Civility Now: Our Democracy Depends on It

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Democracy requires that citizens actually talk with each other. When we're no longer capable of that, things fall apart.

If there's an emblem of the hysteria gripping American politics these days, it might just be comedienne Kathy Griffin holding what looks like President Donald Trump's bloody, severed head. Griffin apparently thought her joke to be some kind of brave political message, but nobody laughed, least of all CNN, who fired her.

Now Griffin says she's receiving abuse and death threats. To which some political commentators have responded, "if you can't take it, Kathy, don't dish it out." But there's an even more urgent point to this story — Our political discourse has gone off the rails. And if we don't rein it in, our democracy cannot last.

Whether it was violent protests at U.C. Berkley and Middlebury College over conservative speakers, or the Montana Republican congressional candidate who allegedly punched a reporter, both sides of the political spectrum seem to have lost civility and decency.

No incident better illustrates this than the chaos at Evergreen State College in Olympia, Washington. Protests and counter-protests were punctuated by a campus-wide lockdown last Thursday after someone called 911 saying he was headed there with a gun to "execute as many people" as possible.

The Washington Post reports that students and others were walking around with baseball bats destroying campus property — so far over $10,000 worth.

What started all of this? Well apparently, biology professor Bret Weinstein dared to question Evergreen's so-called "Day of Absence," which this year involved white students being asked to leave campus during lectures on racism and privilege.

Now get this — Weinstein is a progressive, but thought that this reverse-segregation wasn't a great idea. Students not only disagreed, but dozens of them stormed his class, "screaming about racism, white privilege, and even white supremacy." When the college's president, George Bridges, came to Weinstein's defense, students screamed obscenities at him, too, and chanted, "Hey hey, ho ho, these racist teachers have got to go."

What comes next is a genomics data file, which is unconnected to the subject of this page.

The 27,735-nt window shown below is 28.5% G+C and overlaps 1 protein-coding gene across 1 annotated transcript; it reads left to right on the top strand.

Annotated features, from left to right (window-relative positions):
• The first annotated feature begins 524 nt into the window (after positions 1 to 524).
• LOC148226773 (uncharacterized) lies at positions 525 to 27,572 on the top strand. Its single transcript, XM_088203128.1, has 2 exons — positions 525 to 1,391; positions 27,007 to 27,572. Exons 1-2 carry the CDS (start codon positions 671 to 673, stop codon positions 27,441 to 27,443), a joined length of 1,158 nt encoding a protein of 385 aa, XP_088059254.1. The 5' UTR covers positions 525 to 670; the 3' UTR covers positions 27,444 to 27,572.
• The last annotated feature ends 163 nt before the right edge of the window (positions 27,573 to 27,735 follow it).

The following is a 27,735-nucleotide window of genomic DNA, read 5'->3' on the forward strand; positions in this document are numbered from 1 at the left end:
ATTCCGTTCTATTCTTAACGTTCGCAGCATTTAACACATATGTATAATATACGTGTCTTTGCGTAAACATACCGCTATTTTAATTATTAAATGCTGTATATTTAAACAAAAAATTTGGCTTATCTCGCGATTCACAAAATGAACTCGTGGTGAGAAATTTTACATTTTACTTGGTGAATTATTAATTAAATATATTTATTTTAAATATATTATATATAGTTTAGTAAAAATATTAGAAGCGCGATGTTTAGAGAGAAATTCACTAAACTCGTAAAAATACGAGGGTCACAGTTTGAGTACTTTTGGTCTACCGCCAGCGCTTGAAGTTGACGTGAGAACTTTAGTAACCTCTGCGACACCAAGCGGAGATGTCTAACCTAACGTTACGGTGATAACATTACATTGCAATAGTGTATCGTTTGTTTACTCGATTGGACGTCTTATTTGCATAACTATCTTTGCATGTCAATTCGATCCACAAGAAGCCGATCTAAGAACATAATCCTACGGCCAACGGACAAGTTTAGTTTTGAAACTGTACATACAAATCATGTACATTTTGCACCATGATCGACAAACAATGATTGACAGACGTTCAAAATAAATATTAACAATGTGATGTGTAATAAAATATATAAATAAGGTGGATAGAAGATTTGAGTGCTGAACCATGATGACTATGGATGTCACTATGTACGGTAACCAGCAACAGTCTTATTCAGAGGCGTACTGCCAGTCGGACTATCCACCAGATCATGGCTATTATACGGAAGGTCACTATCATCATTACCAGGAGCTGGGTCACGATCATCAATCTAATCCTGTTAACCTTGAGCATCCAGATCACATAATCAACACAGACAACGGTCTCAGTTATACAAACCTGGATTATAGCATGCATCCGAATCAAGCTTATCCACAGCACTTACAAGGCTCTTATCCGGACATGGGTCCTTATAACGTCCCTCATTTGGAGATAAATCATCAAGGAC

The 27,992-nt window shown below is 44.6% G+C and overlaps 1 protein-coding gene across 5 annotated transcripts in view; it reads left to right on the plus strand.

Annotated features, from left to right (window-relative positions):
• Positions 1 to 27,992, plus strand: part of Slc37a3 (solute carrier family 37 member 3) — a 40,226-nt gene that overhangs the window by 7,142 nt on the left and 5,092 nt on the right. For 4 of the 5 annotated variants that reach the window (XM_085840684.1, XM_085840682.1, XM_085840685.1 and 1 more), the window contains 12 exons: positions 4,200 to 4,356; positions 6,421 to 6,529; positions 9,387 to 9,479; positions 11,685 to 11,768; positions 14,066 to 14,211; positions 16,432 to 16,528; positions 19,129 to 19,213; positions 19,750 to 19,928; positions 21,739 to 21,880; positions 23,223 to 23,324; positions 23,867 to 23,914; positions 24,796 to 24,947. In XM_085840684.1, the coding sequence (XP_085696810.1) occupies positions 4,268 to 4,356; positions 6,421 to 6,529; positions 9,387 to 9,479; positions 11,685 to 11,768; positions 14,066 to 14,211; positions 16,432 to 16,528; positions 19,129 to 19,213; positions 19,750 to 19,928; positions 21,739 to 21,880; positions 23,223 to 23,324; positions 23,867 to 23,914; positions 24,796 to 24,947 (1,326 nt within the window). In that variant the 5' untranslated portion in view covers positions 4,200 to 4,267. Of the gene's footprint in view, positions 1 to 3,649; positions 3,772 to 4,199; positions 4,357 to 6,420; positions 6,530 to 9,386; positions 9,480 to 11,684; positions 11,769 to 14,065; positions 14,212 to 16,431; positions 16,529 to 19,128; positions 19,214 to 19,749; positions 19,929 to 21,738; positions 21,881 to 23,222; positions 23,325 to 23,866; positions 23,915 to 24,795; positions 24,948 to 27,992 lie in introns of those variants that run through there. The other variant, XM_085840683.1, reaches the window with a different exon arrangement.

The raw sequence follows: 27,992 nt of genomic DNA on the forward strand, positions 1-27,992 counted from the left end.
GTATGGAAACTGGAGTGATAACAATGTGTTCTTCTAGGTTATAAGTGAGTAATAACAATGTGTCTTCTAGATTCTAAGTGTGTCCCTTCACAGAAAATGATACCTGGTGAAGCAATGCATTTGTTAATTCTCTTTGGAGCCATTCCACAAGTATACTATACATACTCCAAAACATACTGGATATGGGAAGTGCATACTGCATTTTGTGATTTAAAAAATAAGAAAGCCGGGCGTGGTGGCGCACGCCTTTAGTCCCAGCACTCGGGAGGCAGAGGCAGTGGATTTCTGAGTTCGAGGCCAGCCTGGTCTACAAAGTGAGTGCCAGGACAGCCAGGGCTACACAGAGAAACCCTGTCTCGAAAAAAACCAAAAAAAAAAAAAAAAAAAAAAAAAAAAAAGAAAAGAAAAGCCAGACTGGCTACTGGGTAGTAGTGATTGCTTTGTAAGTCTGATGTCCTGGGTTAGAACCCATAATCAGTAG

Frank Bruni — another progressive — observes in the New York Times that these students aren't really protesting at all; they're "staging an inquisition."

Yale professor Nicholas Christakis knows all about student rage. Back in 2015, he and his wife were shouted down for daring to question that school's warning to students not to wear culturally insensitive Halloween costumes. Commiserating with Weinstein on Twitter, he wrote, "[My wife] spent her whole career" working with "marginalized populations," "but they still came for her."

It seems there's no room left on modern college campuses for the cherished academic value of civility. "Increasingly," writes Erika Christakis, colleges "have become places of censure and prohibition."

Her suggestion for students? "Talk to each other. Free speech and the ability to tolerate offense are the hallmarks of a free and open society."

It's good advice, but at the root of this problem is a society trying to maintain fragile concepts like human dignity and decency while long having abandoned anything to ground those concepts in the first place. Ad so it falls on Christians to be models of civility — in how we treat each other within the body of Christ (remember that the next time you're on Facebook), and how we show respect and love to non-believers, even those trying to shout us down.

This doesn't mean we're to be weak or even silenced — not at all. Even if they keep shouting, as Chuck Colson said on this very program years ago, "Out of honor for the God we worship, and for the sake of our country, we should — we must — refuse to be silenced."

Because in the end, the blessing of democracy depends in part on our willingness to debate those things that matter the most. And history shows us that if we continue losing our minds like this, someone's eventually going to lose a head — but this time, maybe for real.

Originally posted at breakpoint.org

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